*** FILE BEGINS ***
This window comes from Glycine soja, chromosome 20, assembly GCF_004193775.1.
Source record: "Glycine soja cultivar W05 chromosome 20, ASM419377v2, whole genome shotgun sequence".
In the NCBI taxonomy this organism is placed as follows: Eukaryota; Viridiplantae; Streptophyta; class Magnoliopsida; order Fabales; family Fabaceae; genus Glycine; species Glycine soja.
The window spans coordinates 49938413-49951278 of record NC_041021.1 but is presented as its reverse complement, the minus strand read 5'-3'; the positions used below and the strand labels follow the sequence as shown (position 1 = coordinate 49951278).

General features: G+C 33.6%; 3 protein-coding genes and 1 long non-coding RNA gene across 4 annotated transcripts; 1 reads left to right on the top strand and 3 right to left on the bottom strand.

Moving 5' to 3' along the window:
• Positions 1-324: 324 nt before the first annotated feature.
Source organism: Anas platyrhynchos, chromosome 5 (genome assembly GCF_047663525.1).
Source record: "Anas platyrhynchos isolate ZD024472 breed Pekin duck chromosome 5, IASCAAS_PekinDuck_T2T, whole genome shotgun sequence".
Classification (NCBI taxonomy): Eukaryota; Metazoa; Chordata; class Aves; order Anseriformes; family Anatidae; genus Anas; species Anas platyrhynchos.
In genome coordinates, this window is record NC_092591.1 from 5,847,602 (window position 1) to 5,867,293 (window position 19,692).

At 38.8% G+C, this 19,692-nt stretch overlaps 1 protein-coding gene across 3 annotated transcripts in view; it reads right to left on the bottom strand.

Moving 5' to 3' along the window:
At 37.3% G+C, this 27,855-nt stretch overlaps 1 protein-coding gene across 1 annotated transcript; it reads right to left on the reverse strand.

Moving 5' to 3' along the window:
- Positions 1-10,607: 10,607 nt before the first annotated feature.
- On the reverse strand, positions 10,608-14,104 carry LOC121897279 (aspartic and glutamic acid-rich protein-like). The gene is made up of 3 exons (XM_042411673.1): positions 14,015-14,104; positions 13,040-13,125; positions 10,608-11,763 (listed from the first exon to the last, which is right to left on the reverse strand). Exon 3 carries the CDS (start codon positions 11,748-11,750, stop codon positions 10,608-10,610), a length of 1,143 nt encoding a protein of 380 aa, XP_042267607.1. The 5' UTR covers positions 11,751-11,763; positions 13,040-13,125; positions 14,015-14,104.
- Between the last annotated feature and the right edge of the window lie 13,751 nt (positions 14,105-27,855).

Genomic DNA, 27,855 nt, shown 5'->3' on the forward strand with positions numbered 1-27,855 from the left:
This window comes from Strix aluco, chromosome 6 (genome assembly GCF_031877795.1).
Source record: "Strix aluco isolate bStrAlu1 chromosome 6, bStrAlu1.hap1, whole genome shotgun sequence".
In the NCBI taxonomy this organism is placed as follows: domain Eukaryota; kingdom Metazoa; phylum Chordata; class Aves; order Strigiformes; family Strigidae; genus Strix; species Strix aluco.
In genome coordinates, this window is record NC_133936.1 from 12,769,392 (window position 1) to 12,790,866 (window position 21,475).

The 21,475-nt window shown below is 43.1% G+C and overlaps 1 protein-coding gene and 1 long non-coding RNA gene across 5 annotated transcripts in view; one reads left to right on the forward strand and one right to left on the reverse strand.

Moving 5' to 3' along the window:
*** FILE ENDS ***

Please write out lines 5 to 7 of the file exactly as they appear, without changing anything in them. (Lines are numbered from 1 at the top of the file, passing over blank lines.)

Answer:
General features: G+C 33.6%; 3 protein-coding genes and 1 long non-coding RNA gene across 4 annotated transcripts; 1 reads left to right on the top strand and 3 right to left on the bottom strand.

Moving 5' to 3' along the window:
• Positions 1-324: 324 nt before the first annotated feature.